Britain’s government on Monday scrapped plans to impose mandatory housebuilding targets on local councils after dozens of Conservative lawmakers threatened a rebellion against Prime Minister Rishi Sunak.
Housebuilding has been a fractious issue in Britain for years with some voters opposed to plans to build in leafy, rural areas. Successive Conservative governments have fallen well short of that target to build 300,000 more homes a year.
In a letter to lawmakers, the housing minister Michael Gove said new legislation aimed at boosting housing and infrastructure would make clear that the housebuilding target was only a “starting point” and would be “advisory”.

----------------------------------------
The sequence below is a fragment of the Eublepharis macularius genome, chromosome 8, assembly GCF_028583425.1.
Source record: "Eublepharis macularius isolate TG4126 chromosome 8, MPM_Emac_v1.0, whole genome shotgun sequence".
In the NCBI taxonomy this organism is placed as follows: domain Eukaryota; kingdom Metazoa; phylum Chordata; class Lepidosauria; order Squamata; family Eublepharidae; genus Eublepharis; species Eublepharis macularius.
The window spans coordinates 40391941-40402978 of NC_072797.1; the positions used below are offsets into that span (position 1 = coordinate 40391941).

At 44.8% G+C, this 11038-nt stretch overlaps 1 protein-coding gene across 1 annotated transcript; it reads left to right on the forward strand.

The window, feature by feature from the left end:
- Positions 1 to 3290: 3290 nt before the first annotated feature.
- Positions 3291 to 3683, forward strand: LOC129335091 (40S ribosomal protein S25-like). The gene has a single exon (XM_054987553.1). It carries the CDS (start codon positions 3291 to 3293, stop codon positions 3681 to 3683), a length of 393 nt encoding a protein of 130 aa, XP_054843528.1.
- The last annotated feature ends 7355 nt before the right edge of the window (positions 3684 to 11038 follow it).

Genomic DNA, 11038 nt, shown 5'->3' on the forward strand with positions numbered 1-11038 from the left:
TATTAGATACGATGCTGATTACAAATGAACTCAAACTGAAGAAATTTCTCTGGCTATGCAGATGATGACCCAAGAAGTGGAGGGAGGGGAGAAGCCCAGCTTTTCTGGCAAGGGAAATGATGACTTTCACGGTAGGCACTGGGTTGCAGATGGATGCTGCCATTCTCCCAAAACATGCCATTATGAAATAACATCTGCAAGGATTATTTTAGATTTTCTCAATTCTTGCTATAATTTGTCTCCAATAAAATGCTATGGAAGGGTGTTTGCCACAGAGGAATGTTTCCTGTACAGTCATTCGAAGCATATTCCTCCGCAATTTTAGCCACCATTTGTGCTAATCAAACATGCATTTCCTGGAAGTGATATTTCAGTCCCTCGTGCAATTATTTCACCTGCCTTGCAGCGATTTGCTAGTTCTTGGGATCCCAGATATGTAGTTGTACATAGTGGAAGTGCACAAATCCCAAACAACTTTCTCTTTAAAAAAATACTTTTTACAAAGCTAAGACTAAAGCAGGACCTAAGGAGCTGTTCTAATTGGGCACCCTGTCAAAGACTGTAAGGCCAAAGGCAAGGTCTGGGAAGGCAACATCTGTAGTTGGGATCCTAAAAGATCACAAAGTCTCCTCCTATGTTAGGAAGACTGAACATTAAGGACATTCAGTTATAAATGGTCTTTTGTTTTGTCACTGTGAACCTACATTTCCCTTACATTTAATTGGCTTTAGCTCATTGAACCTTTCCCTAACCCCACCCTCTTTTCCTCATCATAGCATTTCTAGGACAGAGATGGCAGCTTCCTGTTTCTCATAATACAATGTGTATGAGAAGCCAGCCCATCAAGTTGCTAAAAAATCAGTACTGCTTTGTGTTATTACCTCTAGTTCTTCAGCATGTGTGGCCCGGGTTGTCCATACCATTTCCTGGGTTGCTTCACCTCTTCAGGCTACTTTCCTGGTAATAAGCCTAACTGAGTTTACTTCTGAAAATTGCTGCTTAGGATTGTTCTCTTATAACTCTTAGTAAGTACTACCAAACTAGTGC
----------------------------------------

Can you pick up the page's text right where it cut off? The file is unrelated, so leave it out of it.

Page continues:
“There is no truly objective way of calculating how many new homes are needed in an area,” Gove said in the letter.
Sunak, in power for just over a month, has come under pressure from lawmakers in his own party over several issues, including making it easier to build onshore wind farms.
The government was last month forced to delay a parliamentary vote on the housebuilding plans to stop a rebellion by some lawmakers emboldened by ousting three prime ministers over the last three and a half years.
Following talks with the rebels, the government has now agreed to make changes to ensure the legislation can proceed.
The legislation is expected to return to the House of Commons next week.